Dixiecrats


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Noun1.Dixiecrats - a former political party in the United States; formed in 1948 by Democrats from southern states in order to oppose to the candidacy of Harry S Truman
party, political party - an organization to gain political power; "in 1992 Perot tried to organize a third party at the national level"
References in periodicals archive ?
Look for the enemies of Medicare, of higher minimum wages, of Social Security, of federal aid to education and there you will find the enemy of the Negro, the coalition of Dixiecrats and reactionary Republicans that seek to dominate the Congress.
If that sounds to you more like the southern Dixiecrats or yore than the party of Lincoln, you understand our concern.
the Dixiecrats, they were Democrats who imposed segregation, imposed Jim Crow laws," he added.
Truman's support for civil rights, a group of segregationists broke away and founded this party, also known as the Dixiecrats.
Remarkably, although President Harry Truman lost four Southern states to the breakaway Dixiecrats in November, he nonetheless won the election against New York Gov.
Liberal hypocrisy in decrying Nixon's "Southern Strategy"' after a century of liberal collusion with Dixiecrats denying Southern Negroes their civil rights, does not cease to amaze.
Conservatives, mainly Dixiecrats and Republicans in Congress have a long history of nullifying social and economically based legislation by using racial tactics to appeal to white voters.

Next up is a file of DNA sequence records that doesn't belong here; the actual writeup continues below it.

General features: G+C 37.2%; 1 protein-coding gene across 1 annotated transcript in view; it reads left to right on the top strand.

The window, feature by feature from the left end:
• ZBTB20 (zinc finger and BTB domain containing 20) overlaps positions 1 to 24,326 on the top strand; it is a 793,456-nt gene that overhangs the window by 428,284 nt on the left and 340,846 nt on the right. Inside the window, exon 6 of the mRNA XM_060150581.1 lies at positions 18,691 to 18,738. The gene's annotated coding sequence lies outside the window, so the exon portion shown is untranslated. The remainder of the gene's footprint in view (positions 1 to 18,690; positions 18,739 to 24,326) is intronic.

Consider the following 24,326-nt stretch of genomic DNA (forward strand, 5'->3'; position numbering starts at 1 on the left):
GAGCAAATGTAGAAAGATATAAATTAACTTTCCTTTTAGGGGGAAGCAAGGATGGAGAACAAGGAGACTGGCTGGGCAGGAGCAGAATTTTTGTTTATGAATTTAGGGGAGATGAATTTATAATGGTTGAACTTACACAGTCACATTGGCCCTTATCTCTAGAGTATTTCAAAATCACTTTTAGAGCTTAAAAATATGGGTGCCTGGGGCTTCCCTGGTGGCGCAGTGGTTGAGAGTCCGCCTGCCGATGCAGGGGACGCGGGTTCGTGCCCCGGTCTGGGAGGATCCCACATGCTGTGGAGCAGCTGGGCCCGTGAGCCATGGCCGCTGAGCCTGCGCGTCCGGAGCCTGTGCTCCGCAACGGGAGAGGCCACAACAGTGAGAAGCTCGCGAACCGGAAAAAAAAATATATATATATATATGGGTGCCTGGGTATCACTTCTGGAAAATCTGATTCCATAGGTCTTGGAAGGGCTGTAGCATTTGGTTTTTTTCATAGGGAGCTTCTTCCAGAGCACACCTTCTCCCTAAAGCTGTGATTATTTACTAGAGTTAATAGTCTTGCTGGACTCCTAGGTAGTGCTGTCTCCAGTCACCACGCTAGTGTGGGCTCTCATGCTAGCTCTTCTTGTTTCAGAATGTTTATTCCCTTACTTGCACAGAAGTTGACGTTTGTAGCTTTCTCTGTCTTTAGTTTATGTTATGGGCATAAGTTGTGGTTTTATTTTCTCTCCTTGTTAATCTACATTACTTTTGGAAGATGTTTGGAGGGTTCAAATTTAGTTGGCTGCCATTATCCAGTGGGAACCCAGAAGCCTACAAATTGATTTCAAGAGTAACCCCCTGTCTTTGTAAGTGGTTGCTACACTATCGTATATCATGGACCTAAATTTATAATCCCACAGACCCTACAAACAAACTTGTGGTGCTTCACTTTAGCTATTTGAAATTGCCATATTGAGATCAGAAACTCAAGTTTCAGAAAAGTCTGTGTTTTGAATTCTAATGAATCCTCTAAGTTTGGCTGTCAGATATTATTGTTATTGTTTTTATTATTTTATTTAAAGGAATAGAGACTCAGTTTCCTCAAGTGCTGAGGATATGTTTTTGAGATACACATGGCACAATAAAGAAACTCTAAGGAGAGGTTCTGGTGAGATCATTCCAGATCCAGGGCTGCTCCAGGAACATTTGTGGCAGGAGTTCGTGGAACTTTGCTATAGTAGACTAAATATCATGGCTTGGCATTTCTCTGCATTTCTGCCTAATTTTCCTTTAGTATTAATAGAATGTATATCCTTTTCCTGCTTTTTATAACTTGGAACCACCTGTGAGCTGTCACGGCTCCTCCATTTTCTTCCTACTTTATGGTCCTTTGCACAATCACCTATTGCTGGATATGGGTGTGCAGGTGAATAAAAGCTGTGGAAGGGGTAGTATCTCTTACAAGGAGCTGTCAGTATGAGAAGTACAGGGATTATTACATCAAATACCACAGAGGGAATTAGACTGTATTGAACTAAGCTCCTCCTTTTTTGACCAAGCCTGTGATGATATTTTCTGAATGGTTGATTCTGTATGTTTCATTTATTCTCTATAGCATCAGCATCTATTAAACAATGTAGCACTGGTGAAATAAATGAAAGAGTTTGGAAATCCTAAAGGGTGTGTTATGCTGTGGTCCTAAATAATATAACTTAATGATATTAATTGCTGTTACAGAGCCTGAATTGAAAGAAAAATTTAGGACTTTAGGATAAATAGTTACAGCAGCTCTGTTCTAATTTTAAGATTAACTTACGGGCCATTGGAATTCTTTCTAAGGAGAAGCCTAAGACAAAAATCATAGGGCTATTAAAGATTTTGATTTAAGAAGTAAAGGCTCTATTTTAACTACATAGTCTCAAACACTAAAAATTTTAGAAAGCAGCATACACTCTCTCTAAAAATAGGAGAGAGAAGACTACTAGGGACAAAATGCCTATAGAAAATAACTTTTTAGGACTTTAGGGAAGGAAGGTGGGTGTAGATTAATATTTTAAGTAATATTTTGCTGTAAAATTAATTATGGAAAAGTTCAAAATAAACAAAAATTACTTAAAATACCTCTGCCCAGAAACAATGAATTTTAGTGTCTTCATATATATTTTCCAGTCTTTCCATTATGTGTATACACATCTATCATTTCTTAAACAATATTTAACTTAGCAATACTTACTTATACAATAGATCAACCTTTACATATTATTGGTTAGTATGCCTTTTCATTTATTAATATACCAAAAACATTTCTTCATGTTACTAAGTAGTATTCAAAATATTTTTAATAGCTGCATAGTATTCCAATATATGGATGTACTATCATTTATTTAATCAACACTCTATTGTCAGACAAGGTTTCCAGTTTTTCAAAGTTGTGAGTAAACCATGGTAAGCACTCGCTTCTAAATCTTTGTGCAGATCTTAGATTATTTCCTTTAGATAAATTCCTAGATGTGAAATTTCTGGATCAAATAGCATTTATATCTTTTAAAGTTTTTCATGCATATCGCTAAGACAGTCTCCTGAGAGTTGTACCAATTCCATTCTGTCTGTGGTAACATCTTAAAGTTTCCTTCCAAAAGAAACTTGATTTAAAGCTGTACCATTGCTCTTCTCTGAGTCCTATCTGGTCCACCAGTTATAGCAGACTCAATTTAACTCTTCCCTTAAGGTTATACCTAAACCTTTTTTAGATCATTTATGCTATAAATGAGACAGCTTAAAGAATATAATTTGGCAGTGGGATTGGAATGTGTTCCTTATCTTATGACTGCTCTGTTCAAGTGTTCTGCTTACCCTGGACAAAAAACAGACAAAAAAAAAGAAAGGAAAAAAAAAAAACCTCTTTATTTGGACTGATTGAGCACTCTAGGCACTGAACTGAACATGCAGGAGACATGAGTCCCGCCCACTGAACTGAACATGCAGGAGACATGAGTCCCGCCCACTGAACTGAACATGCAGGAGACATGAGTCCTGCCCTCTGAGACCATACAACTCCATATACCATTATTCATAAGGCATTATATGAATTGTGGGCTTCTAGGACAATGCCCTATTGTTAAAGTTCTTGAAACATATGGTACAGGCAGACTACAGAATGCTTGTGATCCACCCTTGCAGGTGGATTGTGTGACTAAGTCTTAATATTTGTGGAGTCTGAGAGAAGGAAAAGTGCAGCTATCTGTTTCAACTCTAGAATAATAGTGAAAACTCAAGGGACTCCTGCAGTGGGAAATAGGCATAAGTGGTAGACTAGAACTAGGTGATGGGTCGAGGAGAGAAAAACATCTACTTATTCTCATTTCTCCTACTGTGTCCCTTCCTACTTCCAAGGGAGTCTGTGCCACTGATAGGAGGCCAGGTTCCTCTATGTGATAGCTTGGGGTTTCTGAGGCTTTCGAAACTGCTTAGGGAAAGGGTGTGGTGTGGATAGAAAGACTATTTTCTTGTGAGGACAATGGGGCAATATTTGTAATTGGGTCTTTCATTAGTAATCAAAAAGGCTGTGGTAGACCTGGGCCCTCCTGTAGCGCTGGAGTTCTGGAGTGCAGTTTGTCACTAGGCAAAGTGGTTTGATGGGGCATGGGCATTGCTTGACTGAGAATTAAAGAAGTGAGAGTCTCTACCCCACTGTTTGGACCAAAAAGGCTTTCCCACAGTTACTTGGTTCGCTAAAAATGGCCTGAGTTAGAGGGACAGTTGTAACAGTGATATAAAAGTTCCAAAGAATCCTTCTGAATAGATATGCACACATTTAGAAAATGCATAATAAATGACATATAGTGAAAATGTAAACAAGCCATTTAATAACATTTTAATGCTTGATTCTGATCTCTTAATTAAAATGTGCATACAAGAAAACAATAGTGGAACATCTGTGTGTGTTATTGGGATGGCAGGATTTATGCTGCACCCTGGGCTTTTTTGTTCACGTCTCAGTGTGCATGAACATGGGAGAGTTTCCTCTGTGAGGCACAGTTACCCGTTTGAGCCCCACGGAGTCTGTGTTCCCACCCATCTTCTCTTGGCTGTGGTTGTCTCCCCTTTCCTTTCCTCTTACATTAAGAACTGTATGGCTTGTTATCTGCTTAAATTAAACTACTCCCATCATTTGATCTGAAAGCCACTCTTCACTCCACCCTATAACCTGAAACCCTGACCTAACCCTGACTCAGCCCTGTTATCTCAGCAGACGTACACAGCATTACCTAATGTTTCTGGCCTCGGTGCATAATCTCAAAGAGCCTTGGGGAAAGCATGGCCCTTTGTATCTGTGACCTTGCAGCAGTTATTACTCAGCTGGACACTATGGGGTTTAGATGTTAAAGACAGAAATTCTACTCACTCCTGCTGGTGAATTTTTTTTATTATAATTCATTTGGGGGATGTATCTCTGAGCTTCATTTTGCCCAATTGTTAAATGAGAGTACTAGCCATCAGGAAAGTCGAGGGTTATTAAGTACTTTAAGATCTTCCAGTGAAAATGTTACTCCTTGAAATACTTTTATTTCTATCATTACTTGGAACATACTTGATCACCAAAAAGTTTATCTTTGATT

New racial discourses were in play in 1948, whether in the modestly progressive terms of the social problem genre or the strident reaction of the Dixiecrats.
Getting himself elected is a different story, with black freedom fighters threatening to withdraw their support every time Johnson makes a concession to the Dixiecrats.
38) This disagreement within the party reached its apogee in 1948, when the Dixiecrats broke off and ran their own candidate, Strom Thurmond, for President.
Right after the Emancipation Proclamation what was going on down in the Southern states is very clear, that the Dixiecrats wanted to disarm black people to keep us from defending ourselves against the Klansmen who were murdering white and black Republicans to control the ballot box.
The brisk movement of Frank's narrative sometimes elides complicated debates; it is far from obvious, for instance, that Senator Lyndon Johnson could simply have mandated stronger civil rights legislation in 1957 given the preponderance of Dixiecrats in his caucus.